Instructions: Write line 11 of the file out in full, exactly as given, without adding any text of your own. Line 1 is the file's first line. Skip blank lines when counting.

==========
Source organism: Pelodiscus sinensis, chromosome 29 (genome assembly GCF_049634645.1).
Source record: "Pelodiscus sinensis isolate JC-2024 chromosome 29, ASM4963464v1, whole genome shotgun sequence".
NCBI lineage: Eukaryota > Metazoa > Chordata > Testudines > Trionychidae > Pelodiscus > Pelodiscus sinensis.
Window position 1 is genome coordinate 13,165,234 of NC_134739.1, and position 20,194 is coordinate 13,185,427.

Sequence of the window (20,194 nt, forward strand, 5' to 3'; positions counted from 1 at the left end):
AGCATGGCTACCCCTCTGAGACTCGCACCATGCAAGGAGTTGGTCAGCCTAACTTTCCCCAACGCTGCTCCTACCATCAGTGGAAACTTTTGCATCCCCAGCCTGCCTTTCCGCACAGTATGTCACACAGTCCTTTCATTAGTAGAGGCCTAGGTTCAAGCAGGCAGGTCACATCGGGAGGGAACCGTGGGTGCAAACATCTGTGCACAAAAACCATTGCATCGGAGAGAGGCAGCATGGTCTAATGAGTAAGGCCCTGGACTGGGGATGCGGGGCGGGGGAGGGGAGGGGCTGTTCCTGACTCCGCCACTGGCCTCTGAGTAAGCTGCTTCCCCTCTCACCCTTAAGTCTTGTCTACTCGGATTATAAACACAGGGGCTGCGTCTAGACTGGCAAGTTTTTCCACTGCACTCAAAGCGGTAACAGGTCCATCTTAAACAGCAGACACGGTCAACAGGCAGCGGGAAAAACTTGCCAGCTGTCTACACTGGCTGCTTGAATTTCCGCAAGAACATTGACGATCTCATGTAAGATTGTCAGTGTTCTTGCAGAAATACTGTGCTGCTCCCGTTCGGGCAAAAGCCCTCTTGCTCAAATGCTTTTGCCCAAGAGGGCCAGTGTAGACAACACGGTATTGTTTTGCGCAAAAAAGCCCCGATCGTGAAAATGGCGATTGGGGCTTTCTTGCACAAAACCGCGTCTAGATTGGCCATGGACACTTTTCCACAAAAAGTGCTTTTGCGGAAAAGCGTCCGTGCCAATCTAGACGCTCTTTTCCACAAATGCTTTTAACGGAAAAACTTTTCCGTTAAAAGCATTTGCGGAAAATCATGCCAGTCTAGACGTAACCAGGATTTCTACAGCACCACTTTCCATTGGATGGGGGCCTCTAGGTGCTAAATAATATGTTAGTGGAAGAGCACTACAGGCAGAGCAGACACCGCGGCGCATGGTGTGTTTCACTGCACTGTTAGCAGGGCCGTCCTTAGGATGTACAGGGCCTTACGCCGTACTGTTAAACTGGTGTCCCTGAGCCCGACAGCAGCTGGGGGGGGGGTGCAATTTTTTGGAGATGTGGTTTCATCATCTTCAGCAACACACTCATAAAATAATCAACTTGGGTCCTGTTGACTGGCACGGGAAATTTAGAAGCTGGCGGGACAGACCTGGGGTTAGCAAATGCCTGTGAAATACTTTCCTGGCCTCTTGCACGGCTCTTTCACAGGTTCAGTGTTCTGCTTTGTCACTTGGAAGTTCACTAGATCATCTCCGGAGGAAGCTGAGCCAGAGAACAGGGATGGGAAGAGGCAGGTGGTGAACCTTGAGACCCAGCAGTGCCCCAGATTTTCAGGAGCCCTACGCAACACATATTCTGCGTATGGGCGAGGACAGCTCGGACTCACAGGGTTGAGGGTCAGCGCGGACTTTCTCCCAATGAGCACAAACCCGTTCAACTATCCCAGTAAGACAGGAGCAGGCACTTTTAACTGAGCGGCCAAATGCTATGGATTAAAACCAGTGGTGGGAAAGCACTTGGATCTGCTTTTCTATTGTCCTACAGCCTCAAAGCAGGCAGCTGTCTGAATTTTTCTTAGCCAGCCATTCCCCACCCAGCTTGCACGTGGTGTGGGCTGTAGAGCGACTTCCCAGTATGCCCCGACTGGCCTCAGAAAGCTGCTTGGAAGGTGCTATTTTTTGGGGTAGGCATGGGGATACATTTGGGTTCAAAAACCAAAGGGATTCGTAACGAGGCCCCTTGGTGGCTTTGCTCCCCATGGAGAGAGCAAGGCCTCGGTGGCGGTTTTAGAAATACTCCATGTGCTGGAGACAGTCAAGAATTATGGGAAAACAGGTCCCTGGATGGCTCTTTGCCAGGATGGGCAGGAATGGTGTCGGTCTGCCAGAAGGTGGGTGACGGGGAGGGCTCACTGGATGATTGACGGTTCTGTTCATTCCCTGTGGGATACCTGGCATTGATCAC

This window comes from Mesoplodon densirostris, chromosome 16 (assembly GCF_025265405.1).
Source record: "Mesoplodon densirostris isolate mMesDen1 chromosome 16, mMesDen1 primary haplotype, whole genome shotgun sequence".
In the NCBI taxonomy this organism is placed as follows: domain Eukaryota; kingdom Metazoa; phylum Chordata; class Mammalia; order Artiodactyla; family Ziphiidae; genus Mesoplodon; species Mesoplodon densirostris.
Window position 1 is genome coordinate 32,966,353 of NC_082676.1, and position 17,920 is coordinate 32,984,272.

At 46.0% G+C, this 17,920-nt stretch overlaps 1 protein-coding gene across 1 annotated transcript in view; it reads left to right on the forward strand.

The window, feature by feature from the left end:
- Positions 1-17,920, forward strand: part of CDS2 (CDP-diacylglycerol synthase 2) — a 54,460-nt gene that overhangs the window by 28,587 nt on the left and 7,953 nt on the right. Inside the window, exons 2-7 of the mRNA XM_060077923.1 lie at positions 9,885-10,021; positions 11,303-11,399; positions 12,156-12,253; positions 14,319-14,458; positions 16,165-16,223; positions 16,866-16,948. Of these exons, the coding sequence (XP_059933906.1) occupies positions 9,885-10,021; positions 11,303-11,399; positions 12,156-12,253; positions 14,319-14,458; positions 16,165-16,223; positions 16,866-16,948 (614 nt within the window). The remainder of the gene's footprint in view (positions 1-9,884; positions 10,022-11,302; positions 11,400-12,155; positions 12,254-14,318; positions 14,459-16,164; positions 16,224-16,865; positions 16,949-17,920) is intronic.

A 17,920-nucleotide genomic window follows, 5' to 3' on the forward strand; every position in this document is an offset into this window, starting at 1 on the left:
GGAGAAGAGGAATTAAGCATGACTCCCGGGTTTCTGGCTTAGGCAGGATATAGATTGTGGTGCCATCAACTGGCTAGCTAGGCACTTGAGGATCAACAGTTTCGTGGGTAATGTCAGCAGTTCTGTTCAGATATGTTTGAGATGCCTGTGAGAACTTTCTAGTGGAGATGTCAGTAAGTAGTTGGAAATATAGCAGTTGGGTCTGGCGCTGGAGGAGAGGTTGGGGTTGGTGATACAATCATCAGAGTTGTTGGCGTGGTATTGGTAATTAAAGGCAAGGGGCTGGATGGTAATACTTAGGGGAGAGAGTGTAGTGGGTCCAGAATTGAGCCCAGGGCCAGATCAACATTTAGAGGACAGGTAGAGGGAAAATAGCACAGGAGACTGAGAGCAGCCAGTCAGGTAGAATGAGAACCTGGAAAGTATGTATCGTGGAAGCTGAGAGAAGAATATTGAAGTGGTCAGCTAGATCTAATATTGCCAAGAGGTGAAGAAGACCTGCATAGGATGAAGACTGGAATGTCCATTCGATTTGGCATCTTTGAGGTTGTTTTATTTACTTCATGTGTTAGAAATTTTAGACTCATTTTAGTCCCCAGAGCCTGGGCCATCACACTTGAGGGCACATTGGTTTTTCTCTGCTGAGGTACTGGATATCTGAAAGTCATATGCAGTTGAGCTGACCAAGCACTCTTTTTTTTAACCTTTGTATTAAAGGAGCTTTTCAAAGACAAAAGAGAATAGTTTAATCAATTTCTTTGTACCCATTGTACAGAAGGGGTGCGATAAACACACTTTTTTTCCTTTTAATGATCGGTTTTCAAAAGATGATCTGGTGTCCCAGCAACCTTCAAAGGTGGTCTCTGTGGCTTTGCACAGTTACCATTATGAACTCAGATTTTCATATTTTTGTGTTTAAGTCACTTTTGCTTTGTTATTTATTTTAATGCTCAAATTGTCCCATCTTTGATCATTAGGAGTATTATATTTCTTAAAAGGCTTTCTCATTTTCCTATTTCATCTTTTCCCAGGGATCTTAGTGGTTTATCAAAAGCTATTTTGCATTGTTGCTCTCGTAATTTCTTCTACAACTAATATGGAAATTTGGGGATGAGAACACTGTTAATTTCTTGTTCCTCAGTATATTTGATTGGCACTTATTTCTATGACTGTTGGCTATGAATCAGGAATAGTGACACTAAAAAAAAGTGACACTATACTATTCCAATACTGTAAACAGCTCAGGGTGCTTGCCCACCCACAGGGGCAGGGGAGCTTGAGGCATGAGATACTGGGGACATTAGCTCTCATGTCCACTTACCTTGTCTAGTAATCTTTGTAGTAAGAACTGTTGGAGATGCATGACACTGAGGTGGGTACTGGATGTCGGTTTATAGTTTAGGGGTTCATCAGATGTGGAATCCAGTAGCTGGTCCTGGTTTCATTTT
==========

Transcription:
At 46.0% G+C, this 17,920-nt stretch overlaps 1 protein-coding gene across 1 annotated transcript in view; it reads left to right on the forward strand.